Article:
cover image Fertile Ground

Fertile Ground

Ben Mezrich. HarperCollins Publishers, $24 (320pp) ISBN 978-0-06-018752-1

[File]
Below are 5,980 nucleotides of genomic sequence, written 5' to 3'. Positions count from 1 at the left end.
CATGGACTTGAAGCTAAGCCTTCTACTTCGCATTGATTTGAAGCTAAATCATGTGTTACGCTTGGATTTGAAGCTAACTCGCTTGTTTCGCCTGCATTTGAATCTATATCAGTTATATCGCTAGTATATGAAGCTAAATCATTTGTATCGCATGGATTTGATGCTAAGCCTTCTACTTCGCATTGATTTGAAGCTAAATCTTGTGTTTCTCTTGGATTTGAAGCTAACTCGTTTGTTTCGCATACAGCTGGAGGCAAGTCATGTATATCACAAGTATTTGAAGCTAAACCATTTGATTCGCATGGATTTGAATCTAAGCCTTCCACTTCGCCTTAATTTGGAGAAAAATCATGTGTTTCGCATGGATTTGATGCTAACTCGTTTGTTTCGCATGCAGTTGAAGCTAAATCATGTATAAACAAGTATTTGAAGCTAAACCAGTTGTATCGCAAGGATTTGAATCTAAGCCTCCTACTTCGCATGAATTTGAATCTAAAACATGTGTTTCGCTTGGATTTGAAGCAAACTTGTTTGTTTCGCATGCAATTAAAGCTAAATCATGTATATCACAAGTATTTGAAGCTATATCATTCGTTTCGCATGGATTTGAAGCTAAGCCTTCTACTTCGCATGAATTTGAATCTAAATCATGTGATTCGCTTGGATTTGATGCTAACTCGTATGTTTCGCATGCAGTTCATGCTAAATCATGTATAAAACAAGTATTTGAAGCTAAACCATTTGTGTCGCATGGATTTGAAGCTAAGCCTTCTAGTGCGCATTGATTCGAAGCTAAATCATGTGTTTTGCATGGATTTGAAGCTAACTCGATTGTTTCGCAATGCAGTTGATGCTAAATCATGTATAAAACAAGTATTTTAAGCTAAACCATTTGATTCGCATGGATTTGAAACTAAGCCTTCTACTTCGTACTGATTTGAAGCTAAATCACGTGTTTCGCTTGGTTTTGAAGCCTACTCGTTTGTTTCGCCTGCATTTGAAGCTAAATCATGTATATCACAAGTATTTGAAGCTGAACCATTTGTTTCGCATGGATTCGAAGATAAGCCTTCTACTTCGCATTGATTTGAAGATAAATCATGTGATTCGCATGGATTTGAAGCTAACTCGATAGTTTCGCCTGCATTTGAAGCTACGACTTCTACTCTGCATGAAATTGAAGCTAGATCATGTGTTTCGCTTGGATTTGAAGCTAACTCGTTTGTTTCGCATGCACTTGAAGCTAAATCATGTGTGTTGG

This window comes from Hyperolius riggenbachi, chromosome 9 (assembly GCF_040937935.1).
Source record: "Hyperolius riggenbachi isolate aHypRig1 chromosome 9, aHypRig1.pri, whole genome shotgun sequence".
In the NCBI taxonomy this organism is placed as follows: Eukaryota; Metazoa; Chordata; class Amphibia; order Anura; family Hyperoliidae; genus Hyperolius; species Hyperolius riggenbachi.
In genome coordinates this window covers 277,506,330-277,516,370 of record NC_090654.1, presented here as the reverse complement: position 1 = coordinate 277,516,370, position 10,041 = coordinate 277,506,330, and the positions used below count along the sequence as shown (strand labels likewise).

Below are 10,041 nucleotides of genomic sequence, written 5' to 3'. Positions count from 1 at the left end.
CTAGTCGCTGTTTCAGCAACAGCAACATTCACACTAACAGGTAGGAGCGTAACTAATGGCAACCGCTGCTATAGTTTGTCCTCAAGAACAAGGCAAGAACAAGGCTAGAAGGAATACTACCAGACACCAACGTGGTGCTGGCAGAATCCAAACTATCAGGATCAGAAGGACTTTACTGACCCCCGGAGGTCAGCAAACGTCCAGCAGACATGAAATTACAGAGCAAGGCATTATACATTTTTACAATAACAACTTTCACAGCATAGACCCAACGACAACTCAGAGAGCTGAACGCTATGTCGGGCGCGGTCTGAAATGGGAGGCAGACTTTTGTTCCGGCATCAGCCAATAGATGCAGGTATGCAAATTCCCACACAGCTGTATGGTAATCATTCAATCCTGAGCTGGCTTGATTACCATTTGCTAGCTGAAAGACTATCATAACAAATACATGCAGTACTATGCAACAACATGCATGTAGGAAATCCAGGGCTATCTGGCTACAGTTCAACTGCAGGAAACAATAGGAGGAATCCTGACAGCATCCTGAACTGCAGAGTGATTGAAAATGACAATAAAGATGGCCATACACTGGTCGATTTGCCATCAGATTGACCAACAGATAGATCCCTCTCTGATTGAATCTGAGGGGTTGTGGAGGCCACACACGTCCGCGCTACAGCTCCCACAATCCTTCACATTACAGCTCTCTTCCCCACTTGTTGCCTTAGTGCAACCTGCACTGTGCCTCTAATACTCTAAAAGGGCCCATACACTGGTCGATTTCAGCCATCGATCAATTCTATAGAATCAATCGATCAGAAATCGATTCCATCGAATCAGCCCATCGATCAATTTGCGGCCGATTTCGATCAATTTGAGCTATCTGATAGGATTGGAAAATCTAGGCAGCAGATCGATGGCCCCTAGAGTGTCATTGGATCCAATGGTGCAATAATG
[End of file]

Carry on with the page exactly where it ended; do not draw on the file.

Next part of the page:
There's a whopping coincidence at the center of Mezrich's fourth novel, a medical thriller in which two simultaneous, distinct epidemics are making their way through the greater Boston area. Fertility doctor Jake Foster discovers a new syndrome causing male sterility, including his own, while his wife, Brett, a second-year ER attending at Boston Central, has seen several healthy young men die from mysterious, massive internal and external hemorrhaging. Soon the husband and wife discover that both outbreaks have the same cause, the mysterious Compound G developed by a company called Alaxon. The head of this company, Simon Scole, expects his virtually undetectable and top-secret chemical (deliberately not identified, its potential use is not revealed to the reader until late in the story) to make a fortune and dominate the financial and political arenas. His son Malthus, the company's enforcer, is charged with the removal of any impediments to that plan--and the Fosters, with their knowledge linking the chemical to both medical crises, constitutes a serious danger to Alaxon's success. Good, innocent doctors get offed by inhuman killing machine Malthus, and the Fosters uncover the sinister conspiracy while continuing their thwarted attempts to conceive a baby, learning sexy lessons along the way. As the dead bodies pile up, the plot races toward a frantic, convoluted, but ultimately predictable resolution. In fact, the 27 chapters read more like 27 tidy, accessible movie scenes: the hero copes with a familiar, personal shortcoming (Jake's clinical approach to getting his wife pregnant is ruining his marriage), with clever bad-guy dialogue (Malthus Scole spouts clich d business maxims as he kills his victims) and the requisite ""unexpected"" betrayal. The plot has just enough science to make it plausible, and readers may tolerate the unlikely dovetailing of events, but this thriller is essentially ephemeral, enjoyable entertainment. While the characters won't imprint themselves on readers' minds, Mezrich competently weaves the hot topic of male infertility throughout his tumultuous tale. (Oct.)